Researching Divorces in Kentucky
Family researchers occasionally find that divorce was a significant point in an individual's history or the family genealogy. When researching a Kentucky divorce, the period, location, and circumstances must be considered to have a complete family picture.
Kentucky divorce laws have varied from one period to another, and since 1972, when the Kentucky State Legislature revised the laws, divorce is no longer called divorce, but a Dissolution of Marriage.
Researchers Must Consider Kentucky Divorce Laws
For many years, there were two ways to get a divorce in Kentucky.
One method was for both parties to ask and get a special act from the Kentucky legislature. The other method was for one party to sue under the 1809 statute, qualifying on the grounds listed in the statute.
When the third Kentucky constitution was written in 1849, the legislature was forbidden to grant divorces. After that, circuit courts granted divorces only.
Kentucky Divorce Procedure through the Years
Before 1809, only the Kentucky General Assembly could grant divorces. From 1809 to 1849, the county circuit court ruled on divorce petitions. If the court approved, the Kentucky legislature would act on the petition.
On January 31, 1809, the general assembly passed a law giving the circuit court's authority to grant absolute divorces on certain grounds.
To petition for divorce, the spouse filed the papers in the county where the couple lived. The offending party could not file for the divorce.
A man could divorce his wife in three situations:
- if she voluntarily left his bed and board for three years
- If she lived in adultery with one or more men
- If she committed a felony
A woman had similar rights and had an additional circumstance. If the husband was endangering her life, she could petition for divorce. However, the courts had a high standard for this situation. Sadly, she usually had to endure a severe beating before the courts would agree he was endangering her life.
The Court of Appeals soon held that circuit courts had no jurisdiction except by statute.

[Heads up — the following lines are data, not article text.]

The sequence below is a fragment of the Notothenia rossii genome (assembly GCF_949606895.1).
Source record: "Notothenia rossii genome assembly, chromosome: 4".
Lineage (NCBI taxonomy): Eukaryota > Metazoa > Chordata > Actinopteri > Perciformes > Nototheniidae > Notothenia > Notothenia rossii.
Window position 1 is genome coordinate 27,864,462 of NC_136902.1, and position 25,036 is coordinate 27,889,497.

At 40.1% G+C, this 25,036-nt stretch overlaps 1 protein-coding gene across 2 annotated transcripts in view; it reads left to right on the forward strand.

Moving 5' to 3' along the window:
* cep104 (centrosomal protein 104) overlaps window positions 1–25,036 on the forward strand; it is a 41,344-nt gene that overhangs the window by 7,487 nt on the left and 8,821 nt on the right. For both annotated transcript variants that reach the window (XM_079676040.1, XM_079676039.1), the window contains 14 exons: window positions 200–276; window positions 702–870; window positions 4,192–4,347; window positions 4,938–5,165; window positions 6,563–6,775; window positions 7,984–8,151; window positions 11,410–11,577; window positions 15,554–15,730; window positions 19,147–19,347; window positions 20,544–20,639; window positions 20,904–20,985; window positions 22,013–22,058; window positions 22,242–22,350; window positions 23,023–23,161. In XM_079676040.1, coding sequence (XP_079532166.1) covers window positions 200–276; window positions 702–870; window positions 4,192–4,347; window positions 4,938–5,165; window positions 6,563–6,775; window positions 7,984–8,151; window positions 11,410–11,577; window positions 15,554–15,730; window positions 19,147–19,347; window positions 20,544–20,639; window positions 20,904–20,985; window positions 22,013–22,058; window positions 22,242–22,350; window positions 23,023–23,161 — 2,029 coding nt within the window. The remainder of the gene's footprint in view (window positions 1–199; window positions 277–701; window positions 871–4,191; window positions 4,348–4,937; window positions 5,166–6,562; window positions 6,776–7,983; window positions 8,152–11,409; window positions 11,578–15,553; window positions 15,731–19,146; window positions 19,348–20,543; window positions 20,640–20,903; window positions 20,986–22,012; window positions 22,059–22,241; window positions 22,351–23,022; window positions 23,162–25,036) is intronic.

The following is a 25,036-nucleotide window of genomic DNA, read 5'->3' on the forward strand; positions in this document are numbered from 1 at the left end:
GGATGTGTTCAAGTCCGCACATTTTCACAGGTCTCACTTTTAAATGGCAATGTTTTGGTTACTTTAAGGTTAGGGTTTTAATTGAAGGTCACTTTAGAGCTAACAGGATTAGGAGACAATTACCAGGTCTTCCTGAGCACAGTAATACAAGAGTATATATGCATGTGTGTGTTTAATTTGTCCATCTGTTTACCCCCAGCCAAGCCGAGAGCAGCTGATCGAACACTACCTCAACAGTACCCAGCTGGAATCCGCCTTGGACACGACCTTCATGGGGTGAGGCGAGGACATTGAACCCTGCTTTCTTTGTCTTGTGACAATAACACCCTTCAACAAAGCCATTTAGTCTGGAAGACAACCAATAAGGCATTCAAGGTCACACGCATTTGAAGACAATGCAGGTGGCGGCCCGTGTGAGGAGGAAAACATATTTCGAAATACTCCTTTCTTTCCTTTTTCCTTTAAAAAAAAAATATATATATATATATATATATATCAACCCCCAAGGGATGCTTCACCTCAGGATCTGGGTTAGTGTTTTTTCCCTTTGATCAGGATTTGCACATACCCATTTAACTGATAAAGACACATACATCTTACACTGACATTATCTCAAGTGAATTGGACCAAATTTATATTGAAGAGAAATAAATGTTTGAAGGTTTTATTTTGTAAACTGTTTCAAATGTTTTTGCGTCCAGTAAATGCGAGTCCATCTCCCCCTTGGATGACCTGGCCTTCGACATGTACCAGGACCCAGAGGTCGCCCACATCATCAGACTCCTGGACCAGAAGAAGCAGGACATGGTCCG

Divorce suits were usually filed in the county in which the person suing for divorce lived. The circuit court clerk in the county in which the suit was decided keeps records of the suit and its result. The court filed these records under the name of the person suing.
Finding Divorce Records for Early Kentuckians
When looking for an ancestor’s divorce records, you must consider the year, the county, and which laws applied.
For records prior to June 1958, contact the county clerk that issued the decree. For divorces granted by the Kentucky legislature (1792-1849), check the Acts of Kentucky law books.
On our Member Portal, we have the early divorce records granted by the legislature (1792-1849), indexed by name, and published in the Bluegrass Roots Archive. Many of the Bluegrass Roots’ past issues contain county marriage and divorce records.
Overview of Kentucky Divorce Records, Source: Kentucky Department for Libraries and Archives
Kate Mulhearn submitted the following example of KY divorces after publication to show how well the Prewitt's were getting along.
On Sept. 30, 1797, Michael Prewitt put the following ad in the Kentucky Gazette, Lexington, KY: Whereas, I am about to remove - to Shelby County, my wife Mary Prewitt refusing to go with me, I caution all persons crediting her on my account, as I will not pay any debts of her contracting. This was in the nature of a divorce in those times (See Filson Club Records; & Lexington Library, Newspaper Dept.).
Source: "Michael Prewitt, Sr. & Elizabeth Simpkins Their Descendants 1720-2004" by Richard A. Prewitt. 2004.
About the Author
We based this post on a post contributed by Landon Wills in the Bluegrass Roots, 1976.
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